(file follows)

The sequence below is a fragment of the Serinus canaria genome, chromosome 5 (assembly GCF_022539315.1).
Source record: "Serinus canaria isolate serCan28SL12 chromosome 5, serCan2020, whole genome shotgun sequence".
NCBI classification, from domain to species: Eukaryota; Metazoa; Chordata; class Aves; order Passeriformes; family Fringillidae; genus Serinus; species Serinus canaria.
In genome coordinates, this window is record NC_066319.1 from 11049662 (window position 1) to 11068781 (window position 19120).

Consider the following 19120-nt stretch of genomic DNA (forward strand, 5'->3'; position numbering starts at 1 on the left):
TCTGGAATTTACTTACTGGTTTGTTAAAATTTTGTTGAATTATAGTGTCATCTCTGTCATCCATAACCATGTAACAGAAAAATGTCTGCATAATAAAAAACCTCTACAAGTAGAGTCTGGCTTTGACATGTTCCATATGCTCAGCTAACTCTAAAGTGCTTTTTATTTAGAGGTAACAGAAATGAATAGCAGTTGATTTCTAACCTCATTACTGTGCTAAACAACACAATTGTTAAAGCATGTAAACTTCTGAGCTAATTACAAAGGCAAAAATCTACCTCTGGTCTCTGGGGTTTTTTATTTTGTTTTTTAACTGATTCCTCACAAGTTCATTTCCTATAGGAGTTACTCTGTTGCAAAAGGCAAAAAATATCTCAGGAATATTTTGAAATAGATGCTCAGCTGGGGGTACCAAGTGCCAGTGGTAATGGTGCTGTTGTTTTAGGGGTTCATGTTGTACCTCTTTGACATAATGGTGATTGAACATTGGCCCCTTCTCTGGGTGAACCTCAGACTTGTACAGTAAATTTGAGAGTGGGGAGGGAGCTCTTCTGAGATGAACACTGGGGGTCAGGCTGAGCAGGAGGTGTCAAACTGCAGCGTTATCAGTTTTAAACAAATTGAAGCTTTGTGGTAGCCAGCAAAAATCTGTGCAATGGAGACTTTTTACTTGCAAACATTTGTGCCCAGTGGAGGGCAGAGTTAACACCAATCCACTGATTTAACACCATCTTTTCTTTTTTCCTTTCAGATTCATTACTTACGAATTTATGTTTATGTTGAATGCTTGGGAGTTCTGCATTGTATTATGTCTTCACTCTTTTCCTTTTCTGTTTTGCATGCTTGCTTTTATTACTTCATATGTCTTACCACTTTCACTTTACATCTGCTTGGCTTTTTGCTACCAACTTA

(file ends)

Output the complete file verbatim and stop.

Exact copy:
The sequence below is a fragment of the Serinus canaria genome, chromosome 5 (assembly GCF_022539315.1).
Source record: "Serinus canaria isolate serCan28SL12 chromosome 5, serCan2020, whole genome shotgun sequence".
NCBI classification, from domain to species: Eukaryota; Metazoa; Chordata; class Aves; order Passeriformes; family Fringillidae; genus Serinus; species Serinus canaria.
In genome coordinates, this window is record NC_066319.1 from 11049662 (window position 1) to 11068781 (window position 19120).

Consider the following 19120-nt stretch of genomic DNA (forward strand, 5'->3'; position numbering starts at 1 on the left):
TCTGGAATTTACTTACTGGTTTGTTAAAATTTTGTTGAATTATAGTGTCATCTCTGTCATCCATAACCATGTAACAGAAAAATGTCTGCATAATAAAAAACCTCTACAAGTAGAGTCTGGCTTTGACATGTTCCATATGCTCAGCTAACTCTAAAGTGCTTTTTATTTAGAGGTAACAGAAATGAATAGCAGTTGATTTCTAACCTCATTACTGTGCTAAACAACACAATTGTTAAAGCATGTAAACTTCTGAGCTAATTACAAAGGCAAAAATCTACCTCTGGTCTCTGGGGTTTTTTATTTTGTTTTTTAACTGATTCCTCACAAGTTCATTTCCTATAGGAGTTACTCTGTTGCAAAAGGCAAAAAATATCTCAGGAATATTTTGAAATAGATGCTCAGCTGGGGGTACCAAGTGCCAGTGGTAATGGTGCTGTTGTTTTAGGGGTTCATGTTGTACCTCTTTGACATAATGGTGATTGAACATTGGCCCCTTCTCTGGGTGAACCTCAGACTTGTACAGTAAATTTGAGAGTGGGGAGGGAGCTCTTCTGAGATGAACACTGGGGGTCAGGCTGAGCAGGAGGTGTCAAACTGCAGCGTTATCAGTTTTAAACAAATTGAAGCTTTGTGGTAGCCAGCAAAAATCTGTGCAATGGAGACTTTTTACTTGCAAACATTTGTGCCCAGTGGAGGGCAGAGTTAACACCAATCCACTGATTTAACACCATCTTTTCTTTTTTCCTTTCAGATTCATTACTTACGAATTTATGTTTATGTTGAATGCTTGGGAGTTCTGCATTGTATTATGTCTTCACTCTTTTCCTTTTCTGTTTTGCATGCTTGCTTTTATTACTTCATATGTCTTACCACTTTCACTTTACATCTGCTTGGCTTTTTGCTACCAACTTA